Hi, everybody! I'm Paige from Little Nostalgia and I suffer from a devastating condition known as Food On My Clothes Syndrome. It strikes when I'm making dinner, minding my own business, and suddenly I look down and there are mystery splatters all over my pants. Again.
Because this is a chronic condition that will seemingly never go away, I have a collection of aprons. They're perfect for a beginner to whip up, and all you need are a couple of fat quarters and some sturdy cotton trim. I like to make seasonal varieties so that I look festive while hiding the fact that I'm impressively clumsy. (Heck, even if you're not the Splatter Queen that I am, a washable cotton apron is still handy to have around.) Let's jump into the tutorial, shall we?
- Two matching fat quarters (18" x 22")
- One coordinating fat quarter
- Cotton trim
- Straight pins
- Sewing machine
- Ironing board and iron
Take your two matching fat quarters and put their patterned sides together. Pin the sides and sew a 1/2" seam all the way around, leaving a few inches open.
After you sew, chop those pesky corners off. Getting rid of the extra fabric will make it easier to sew a decorative seam along the outside later.
Remember that opening? Use it to flip the fabric right side-out. Fold the loose edges so they're even with the rest of that side and press them. While you're at it, go ahead and press the whole thing so it's nice and crisp.
Put the fabric back under the needle and sew a 1/4" seam all the way around. This does two things: it will close the hole, which is obviously important, but it also adds a little detail to an otherwise basic piece. You so fancy.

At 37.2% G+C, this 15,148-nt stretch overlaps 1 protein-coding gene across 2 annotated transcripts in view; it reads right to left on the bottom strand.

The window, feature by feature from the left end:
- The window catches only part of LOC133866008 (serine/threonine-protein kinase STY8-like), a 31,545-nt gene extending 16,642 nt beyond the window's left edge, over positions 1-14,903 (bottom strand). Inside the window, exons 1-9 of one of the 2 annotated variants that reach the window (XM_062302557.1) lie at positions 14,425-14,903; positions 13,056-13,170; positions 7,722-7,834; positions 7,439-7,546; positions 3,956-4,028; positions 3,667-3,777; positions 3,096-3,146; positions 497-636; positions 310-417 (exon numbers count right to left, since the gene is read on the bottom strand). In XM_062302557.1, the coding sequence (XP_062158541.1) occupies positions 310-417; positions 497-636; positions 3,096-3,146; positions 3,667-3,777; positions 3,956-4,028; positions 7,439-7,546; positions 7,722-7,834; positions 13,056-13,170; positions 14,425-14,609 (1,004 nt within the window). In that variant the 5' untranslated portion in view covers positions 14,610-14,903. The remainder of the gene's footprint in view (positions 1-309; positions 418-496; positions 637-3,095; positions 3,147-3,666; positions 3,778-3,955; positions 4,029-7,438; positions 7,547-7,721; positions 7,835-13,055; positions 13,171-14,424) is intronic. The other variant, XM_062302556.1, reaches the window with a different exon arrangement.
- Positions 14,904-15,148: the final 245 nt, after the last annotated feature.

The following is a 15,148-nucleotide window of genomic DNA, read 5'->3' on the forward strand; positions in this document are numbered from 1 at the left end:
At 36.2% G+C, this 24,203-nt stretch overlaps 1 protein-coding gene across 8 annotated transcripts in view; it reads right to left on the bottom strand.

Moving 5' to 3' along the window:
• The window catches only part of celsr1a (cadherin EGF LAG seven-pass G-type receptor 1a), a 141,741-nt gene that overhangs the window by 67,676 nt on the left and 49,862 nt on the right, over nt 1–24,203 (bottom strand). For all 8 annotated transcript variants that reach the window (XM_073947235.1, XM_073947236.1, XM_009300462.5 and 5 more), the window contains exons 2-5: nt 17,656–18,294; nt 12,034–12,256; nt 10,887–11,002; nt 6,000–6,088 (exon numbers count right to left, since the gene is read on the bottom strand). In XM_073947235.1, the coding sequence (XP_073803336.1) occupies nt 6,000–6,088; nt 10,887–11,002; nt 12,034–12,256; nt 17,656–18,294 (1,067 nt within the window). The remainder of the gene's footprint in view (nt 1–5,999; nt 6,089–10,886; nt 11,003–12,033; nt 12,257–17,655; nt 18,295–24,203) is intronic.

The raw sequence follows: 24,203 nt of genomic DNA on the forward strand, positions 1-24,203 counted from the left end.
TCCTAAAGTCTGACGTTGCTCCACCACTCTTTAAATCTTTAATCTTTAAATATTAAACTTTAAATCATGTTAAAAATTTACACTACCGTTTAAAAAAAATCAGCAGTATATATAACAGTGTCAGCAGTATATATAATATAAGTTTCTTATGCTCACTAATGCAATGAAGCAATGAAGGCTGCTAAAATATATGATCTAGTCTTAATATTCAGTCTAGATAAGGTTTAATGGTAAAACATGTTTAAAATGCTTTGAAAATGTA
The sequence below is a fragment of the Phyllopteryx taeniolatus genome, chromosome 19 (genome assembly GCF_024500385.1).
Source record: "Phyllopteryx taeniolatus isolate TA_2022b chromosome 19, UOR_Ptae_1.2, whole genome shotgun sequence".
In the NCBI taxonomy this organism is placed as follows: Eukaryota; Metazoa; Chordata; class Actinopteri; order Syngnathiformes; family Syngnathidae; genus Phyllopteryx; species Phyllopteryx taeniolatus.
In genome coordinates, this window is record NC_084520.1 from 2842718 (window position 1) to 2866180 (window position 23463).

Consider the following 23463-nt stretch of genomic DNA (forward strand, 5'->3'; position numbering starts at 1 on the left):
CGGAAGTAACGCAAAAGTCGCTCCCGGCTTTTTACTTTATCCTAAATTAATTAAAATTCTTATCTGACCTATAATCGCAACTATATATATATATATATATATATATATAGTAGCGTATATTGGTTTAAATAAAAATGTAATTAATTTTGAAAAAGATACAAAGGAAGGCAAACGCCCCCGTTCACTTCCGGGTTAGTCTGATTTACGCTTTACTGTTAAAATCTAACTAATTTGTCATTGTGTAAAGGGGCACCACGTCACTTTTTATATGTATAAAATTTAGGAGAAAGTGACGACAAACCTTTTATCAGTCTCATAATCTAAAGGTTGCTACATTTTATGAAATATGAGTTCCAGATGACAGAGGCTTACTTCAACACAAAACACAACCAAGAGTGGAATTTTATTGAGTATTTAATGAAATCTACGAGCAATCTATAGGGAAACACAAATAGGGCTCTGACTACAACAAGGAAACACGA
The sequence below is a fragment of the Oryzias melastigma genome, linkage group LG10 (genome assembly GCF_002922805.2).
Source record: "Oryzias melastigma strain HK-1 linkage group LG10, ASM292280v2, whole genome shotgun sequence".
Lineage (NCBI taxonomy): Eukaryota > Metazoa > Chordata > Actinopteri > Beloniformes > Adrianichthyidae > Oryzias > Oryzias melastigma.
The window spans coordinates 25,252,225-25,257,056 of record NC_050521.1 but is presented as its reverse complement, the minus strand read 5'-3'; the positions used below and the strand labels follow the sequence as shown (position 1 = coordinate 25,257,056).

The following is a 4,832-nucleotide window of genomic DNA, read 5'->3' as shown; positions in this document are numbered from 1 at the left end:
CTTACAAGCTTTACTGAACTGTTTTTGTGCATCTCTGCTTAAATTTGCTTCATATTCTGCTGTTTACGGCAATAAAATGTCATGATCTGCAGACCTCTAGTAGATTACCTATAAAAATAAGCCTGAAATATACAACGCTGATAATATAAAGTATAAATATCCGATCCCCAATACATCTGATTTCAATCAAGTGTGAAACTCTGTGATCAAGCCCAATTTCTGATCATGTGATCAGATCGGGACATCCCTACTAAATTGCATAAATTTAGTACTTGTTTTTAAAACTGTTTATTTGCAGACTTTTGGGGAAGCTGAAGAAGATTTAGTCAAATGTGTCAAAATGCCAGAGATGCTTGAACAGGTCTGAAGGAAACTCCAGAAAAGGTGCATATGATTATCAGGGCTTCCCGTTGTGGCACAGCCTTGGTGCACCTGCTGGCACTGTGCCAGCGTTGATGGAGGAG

Take your contrasting fat quarter and cut two 7" x 14" rectangles. Repeat steps 1 through 3 to get the pocket flap. Press the edges of the opening, but don't sew the outside stitch yet. Pin it to the front of your apron with the opening along the bottom.
Is it pinned? Okay, now you can line the edge of your pocket up with your presser foot. Sew down one side, across the bottom and up the other side - but NOT across the top (this is a pocket, remember?). This will attach your pocket to the main part of the apron AND close the opening at the same time. #multitasking
Finally, pin the cotton trim in place along the top of the apron. I used 2 yards, but you can adjust based on your waist size and whether or not you like to double-wrap it around yourself. To attach said trim I did a 1/4" seam near the top and a 1/4" seam near the bottom.
Now you can go twirl around in the kitchen without the fear of splattering muffin batter/stir fry/spaghetti sauce on your jeans! One of these could also be part of a cute gift basket with some wooden spoons and a cook book.
Have you ever made an apron? What's your favorite thing to make out of fat quarters? Who else is a chronically messy cook?
Love aprons? See more FREE Apron patterns and tutorials from Creative Green Living!
Paige Ronchetti is an interior decorator and blogger who writes about DIY projects, decor inspiration, and personal style over at Little Nostalgia. When she's not blogging, she's working with local clients through The Room Kit, her budget-friendly interior design business. Her favorite books are Harry Potter. Follow along on Twitter, Instagram, and Pinterest.
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